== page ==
This past month, the Religious Freedom Project's Timothy Shah, Rebecca Shah, and Robert Woodberry directed a two-week intensive seminar with the Nagel Institute on the drivers and consequences of economic and social change in India. This week on Cornerstone, we're asking seminar participants to reflect on their understanding of religion and development in India. Can certain kinds of religious beliefs, virtues, and practices
contribute to the well-being of the poor? Do religiously-motivated virtues such as hope and dignity build “spiritual
capital” that can empower the poor and alleviate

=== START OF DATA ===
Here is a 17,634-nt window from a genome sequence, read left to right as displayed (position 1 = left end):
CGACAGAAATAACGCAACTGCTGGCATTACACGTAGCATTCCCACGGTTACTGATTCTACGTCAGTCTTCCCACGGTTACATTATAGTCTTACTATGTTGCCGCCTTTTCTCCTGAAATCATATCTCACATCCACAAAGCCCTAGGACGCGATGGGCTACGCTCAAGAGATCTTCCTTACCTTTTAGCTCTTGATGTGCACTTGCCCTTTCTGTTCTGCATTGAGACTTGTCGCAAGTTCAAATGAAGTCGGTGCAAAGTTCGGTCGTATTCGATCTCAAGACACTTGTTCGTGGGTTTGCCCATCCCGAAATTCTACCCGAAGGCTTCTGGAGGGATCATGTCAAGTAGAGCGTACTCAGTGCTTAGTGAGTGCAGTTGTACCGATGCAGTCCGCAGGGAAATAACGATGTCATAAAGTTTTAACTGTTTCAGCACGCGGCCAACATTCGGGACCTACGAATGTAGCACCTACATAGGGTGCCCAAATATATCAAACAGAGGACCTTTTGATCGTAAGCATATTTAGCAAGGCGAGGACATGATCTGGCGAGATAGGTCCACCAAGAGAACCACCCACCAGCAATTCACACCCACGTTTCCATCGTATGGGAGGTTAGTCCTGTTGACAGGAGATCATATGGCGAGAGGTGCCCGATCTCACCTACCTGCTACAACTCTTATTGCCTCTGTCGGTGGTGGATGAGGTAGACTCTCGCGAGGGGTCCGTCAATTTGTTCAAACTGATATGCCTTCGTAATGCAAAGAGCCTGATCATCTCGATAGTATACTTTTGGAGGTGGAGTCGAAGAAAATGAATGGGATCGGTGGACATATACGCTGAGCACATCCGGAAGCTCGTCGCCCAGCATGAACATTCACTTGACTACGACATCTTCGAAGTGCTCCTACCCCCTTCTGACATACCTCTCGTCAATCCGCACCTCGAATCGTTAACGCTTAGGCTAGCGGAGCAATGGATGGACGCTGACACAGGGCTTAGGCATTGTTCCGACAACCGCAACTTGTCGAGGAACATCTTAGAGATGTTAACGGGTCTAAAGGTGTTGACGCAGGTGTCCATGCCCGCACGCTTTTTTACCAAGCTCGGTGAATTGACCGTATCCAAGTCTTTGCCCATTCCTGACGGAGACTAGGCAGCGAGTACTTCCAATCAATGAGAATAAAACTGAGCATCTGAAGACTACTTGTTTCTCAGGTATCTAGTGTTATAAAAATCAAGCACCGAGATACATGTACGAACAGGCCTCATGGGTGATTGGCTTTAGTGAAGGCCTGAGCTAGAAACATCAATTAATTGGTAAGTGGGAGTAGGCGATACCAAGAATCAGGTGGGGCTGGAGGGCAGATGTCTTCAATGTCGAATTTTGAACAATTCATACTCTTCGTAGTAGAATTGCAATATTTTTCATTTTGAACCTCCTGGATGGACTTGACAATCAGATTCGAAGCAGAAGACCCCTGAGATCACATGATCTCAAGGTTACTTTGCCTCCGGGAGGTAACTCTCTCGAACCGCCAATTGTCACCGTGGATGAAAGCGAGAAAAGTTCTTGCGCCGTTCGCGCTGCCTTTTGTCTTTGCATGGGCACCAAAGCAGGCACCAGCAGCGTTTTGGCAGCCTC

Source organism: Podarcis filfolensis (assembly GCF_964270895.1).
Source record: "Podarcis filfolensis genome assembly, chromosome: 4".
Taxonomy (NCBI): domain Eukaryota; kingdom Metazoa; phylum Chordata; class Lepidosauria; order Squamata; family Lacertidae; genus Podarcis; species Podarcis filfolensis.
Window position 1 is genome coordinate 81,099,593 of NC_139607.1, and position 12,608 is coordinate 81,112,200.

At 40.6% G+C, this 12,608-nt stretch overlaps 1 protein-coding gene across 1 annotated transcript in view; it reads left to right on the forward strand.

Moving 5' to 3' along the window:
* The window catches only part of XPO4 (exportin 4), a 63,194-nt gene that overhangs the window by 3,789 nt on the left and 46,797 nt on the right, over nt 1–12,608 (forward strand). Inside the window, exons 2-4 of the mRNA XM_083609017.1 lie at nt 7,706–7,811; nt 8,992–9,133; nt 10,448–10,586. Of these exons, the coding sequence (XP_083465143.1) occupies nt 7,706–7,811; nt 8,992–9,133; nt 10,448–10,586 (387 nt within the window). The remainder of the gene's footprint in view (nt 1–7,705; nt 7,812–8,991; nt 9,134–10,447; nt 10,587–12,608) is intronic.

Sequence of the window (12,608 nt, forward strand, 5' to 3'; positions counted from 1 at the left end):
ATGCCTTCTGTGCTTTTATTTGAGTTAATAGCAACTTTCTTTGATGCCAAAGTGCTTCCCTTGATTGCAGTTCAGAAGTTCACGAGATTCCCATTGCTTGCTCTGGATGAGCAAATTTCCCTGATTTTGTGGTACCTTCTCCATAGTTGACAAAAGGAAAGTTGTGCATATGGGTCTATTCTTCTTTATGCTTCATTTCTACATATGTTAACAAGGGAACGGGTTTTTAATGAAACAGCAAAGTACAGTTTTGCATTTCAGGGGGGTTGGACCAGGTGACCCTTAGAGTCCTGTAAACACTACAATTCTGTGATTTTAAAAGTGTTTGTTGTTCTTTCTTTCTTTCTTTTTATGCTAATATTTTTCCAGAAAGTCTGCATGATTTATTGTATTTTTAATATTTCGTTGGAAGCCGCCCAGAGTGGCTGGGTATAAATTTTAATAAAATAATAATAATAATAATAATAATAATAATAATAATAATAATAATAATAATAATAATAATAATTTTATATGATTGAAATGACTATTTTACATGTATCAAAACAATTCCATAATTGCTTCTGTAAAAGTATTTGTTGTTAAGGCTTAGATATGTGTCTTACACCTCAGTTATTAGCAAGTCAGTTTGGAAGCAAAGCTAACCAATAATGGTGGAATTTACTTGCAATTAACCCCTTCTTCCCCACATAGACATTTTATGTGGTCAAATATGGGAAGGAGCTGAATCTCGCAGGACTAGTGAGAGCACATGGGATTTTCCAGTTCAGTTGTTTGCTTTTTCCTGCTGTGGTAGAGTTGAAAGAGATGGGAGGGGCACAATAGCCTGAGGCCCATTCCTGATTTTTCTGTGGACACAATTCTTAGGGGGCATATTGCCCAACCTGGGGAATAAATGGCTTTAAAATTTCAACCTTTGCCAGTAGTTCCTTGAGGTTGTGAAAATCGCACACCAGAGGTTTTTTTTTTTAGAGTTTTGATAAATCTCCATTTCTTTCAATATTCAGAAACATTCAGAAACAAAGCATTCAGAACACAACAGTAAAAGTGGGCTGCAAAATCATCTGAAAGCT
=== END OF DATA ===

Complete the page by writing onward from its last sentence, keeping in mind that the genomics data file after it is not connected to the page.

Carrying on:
poverty? How do governments, NGOs, and other actors devise policies that respect
or threaten religion's pro-developmental power? And finally, what role does inter-religious dialogues play in promoting religious
freedom in India?
The West’s cultural war over Islam has entered an intense
new phase since the rise of the Islamic State. The debates are familiar: Is
Islam inherently violent and intolerant, or is it peaceful, diverse and often
the victim of Western domination? A good criterion for answering the question
is religious freedom—the civic right of
persons and religious communities to practice, express, change, renounce and
spread their religion. Whether the adherents of one religion can respect the
beliefs and practices of another, or whether they respond to this otherness by
violence or discrimination, is at the heart of these debates.
“…[N]o man shall be compelled to frequent or
support any religious worship, place, or ministry whatsoever, nor shall be